Long Beach, CA -- (ReleaseWire) -- 05/30/2014 -- The device will not be physically lost; it will be locked - making the phone useless, until a ransom is handed to the hackers. iPhone owners in the UK and Australia woke up in awe seeing that their phones have been hacked and a ransom is demanded to unlock them.
Users have taken this incident to the official support forum on the Apple’s site and rant about the issue. Owners reported that all of a sudden, they saw a message on screen saying that they’ve been hacked and must pay a “ransom” that range from 50 to 100 Australian dollars (£55) for their devices to be unlocked.
User veritylikestea wrote on the Apple forum: "I went to check my phone and there was a message on the screen (it's still there) saying that my device(s) had been hacked by 'Oleg Pliss' and he/she/they demanded 100 USD/EUR (sent to the hacker’s PayPal account firstname.lastname@example.org) to return them to me.
"I have no idea how this has happened. I am not aware of having been exposed to malware or anything else, although I did recently purchase some new apps - perhaps one of these has something to do with it? I don't know. I am not sure what avenue has been used to reach my devices."
David Emm, from the Global Research and Analysis Team at Digital Security Firm Kaspersky Lab, said: "It seems likely that cybercriminals gained access to Apple ID credentials, for example by using phishing e-mails targeting Apple IDs.”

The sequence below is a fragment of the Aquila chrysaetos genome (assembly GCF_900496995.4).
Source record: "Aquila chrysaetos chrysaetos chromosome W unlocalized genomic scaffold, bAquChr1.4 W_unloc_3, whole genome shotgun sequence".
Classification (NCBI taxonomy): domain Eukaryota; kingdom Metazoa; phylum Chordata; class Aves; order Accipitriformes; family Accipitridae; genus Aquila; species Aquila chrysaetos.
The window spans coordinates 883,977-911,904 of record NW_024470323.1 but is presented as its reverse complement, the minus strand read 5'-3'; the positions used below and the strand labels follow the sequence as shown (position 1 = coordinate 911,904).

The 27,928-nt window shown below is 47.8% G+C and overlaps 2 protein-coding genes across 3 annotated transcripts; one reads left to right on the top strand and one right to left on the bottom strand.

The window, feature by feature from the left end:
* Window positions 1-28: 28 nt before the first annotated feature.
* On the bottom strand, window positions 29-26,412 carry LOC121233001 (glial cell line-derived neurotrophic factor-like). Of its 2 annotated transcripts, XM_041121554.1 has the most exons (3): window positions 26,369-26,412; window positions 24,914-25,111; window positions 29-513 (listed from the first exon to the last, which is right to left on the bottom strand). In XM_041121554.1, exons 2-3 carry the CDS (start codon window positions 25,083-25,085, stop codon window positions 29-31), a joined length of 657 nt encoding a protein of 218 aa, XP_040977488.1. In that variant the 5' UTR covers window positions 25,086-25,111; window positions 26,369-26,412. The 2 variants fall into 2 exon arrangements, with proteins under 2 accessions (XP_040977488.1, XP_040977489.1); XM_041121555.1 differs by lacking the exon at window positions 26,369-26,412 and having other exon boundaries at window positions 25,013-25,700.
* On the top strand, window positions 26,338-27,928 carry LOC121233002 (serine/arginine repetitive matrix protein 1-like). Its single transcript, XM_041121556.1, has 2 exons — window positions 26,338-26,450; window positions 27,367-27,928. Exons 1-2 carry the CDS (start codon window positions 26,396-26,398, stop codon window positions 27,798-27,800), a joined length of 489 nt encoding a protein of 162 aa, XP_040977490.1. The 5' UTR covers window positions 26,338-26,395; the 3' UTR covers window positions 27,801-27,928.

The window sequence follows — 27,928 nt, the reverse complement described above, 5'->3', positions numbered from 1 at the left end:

Apple does not have an official statement yet about the issue, leaving where the security breach might have occurred unclear.
“More than likely, in Australia, there is a breach that has nothing to do with Apple,” Robert Siciliano, an identity theft expert with McAfee, told ABC News.
According to experts, the hacker that goes by the name “Oleg Pliss” is using the “Find My iPhone” app to send messages and lock the device. This is sad for the “Find My iPhone” app is actually the phone’s feature designed to discourage theft by letting the owners remotely shutdown and lock their smartphones. Unfortunately, the hacker exploited this phone’s feature to carry out his dark intentions.
It seems that iPhone owners’ headache does not stop there for hackers can also use iCloud credentials to “own the owner’s identity” and produce an exact replica of their devices, including videos, personal photos, emails and any other information backed up in Apple’s cloud service.
Experts advised the iPhone owners to immediately change their passwords and set up a two-factor identification for their Apple accounts.
The bottom line is that it is always wise to have different passwords to important accounts, this adds more security.
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